This article first appeared in Marketing Dive.
Mark Zuckerberg's 2018 resolution and Facebook's subsequent News Feed change announcement are sending shockwaves through the digital advertising world.
As Zuckerberg wrote on his Facebook page on Jan. 4, "The world feels anxious and divided, and Facebook has a lot of work to do — whether it's protecting our community from abuse and hate, defending against interference by nation states or making sure that time spent on Facebook is time well spent." Stemming from this, Facebook will start to show users more posts from friends and family and fewer from publishers and brands.
Although some are already portending doom and gloom for marketers, the reality will be a little less dramatic. Here are a few things that the industry can expect now that Facebook is focusing on a more quality and secure user experience (which, subtly, will require advertisers to pay more to reach desired audiences):
1. Feeds will be less cluttered
The industry has already noticed a significant decline in organic reach for brand posts, and focusing on friends and family will only continue this trend. Advertisers will have to experiment, identify what works and refine their marketing strategy accordingly to find the perfect mix of paid and organic. Do event photos work better than press releases? What do your users want to see in their Facebook feed? Advertisers will need to maintain a clear view of what's driving people to their brand.
2. However, ads may stand out more in a cleaner feed
With more content coming from users, high-quality, professional ads may pop in a way they don't today. In this case, the increased incentives will force brands to look at their ad offerings to make them more appealing, more engaging, and better suited to a people-first platform.
Less clickbait and attention-grabbing headlines create an opportunity for a brand's messaging to rise above the noise of baby pictures and travel stories.
3. Video: red-hot in 2018
Video represents the biggest opportunity for continued Facebook ad growth, with its new and engaging paid media formats like in-stream video ads. And, expect to see the growth of Facebook Live and Facebook Watch for organically reaching audiences with paid content versus organic posts.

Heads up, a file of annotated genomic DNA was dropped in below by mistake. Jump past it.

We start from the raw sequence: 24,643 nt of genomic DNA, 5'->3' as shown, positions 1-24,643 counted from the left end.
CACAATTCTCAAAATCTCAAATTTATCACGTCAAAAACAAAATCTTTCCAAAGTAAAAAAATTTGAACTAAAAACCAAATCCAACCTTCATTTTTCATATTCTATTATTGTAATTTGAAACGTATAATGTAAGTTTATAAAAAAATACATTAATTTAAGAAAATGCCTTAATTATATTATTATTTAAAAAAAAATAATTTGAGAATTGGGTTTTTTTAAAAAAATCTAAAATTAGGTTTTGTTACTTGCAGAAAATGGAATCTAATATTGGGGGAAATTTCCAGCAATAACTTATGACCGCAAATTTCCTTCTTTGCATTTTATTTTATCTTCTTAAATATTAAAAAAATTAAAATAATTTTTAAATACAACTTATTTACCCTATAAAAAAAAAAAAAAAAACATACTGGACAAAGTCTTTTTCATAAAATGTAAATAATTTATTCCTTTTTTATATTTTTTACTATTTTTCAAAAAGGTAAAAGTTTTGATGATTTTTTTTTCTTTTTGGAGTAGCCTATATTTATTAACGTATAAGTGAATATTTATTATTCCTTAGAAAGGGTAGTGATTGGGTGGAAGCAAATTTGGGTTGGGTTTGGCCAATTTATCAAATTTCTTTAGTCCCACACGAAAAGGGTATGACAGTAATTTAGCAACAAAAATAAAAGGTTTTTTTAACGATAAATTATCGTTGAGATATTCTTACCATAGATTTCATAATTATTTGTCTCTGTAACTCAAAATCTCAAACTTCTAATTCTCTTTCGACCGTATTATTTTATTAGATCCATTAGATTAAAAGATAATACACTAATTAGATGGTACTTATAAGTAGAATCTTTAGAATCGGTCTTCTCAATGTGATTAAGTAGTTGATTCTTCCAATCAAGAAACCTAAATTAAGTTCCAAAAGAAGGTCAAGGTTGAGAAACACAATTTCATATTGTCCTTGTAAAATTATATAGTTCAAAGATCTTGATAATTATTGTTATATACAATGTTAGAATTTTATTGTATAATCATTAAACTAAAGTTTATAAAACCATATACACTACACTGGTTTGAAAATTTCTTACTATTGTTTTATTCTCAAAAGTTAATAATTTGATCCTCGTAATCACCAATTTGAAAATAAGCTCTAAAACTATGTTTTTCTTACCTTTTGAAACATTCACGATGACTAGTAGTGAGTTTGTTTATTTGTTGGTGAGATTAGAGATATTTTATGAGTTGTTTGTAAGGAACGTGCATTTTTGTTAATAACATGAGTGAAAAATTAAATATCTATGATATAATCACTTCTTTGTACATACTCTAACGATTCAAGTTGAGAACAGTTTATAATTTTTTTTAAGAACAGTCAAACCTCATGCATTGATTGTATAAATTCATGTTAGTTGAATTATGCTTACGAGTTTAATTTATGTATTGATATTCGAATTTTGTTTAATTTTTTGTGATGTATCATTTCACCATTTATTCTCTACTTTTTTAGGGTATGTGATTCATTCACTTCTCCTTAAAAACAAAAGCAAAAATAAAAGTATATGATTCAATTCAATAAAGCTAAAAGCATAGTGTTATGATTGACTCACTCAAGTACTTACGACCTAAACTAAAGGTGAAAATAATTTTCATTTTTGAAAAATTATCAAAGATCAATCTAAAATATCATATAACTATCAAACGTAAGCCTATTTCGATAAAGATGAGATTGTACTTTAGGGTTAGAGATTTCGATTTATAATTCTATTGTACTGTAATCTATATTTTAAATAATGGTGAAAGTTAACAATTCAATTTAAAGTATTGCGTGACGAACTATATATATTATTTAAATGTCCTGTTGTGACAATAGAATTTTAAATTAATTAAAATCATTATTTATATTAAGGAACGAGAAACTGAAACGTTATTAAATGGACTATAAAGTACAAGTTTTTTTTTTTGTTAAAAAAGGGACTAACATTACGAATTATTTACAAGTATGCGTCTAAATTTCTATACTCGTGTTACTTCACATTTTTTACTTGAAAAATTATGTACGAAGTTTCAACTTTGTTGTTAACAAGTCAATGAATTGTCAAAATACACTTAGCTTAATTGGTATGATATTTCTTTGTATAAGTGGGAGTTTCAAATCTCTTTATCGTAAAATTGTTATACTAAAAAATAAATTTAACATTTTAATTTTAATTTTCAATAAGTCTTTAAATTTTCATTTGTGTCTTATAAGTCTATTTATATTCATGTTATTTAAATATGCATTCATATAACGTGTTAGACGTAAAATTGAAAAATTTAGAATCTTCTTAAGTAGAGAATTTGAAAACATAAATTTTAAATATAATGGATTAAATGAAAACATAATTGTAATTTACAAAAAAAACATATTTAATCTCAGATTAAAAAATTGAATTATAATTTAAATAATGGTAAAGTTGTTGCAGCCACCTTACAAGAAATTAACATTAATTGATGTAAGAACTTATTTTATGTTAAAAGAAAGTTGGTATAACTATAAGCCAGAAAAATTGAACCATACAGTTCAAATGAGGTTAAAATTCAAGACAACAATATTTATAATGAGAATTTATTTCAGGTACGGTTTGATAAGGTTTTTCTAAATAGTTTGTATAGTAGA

Video is not just red-hot due to its massive popularity. Sixty-four percent of users are more likely to buy a product online after watching a video, according to data from Animoto. With that statistic alone, it's definitely time for advertisers to ramp up their video advertising if they haven't already.
4. Facebook Messenger will keep the conversation going
After a somewhat wobbly start, Facebook Messenger now offers concrete advertising solutions. With over 1.6 billion users, it's the most popular mobile messaging app in the world, and Facebook's News Feed changes won't affect the emerging advertising opportunities that Messenger presents.
Note that a majority of Messenger users opt to have push notifications turned on. Messenger ads can additionally perform better than email since there's greater opportunity for personalization and engagement.
Beyond the opportunity to expand the reach of paid ads, now businesses can use Messenger to engage in 1:1 personalized conversations with prospects and customers. For example, someone looking for a flight could click a few automated responses, such as "Where are you going?," and interact with a brand for a top-notch customer experience.
In sum: not to fret
Facebook Messenger is just the beginning. Thinking across channels, Google provides a similar capability with click-to-message ads that prompt SMS interactions with customers. Plus, we can expect to see Facebook expand advertising into WhatsApp in the near future. Lastly, companies can add a Facebook Messenger plug-in to their website that can serve as a direct customer service and lead generation portal.
Hey, Snapchat, Amazon, and LinkedIn — your turn to make a move.
As with all changes in the industry, advertisers who stay flexible and roll with the changes will be best equipped to benefit from them. My advice? Stay aware, refine strategy as needed, test and test again, and keep exploring new and meaningful ways to attract customers.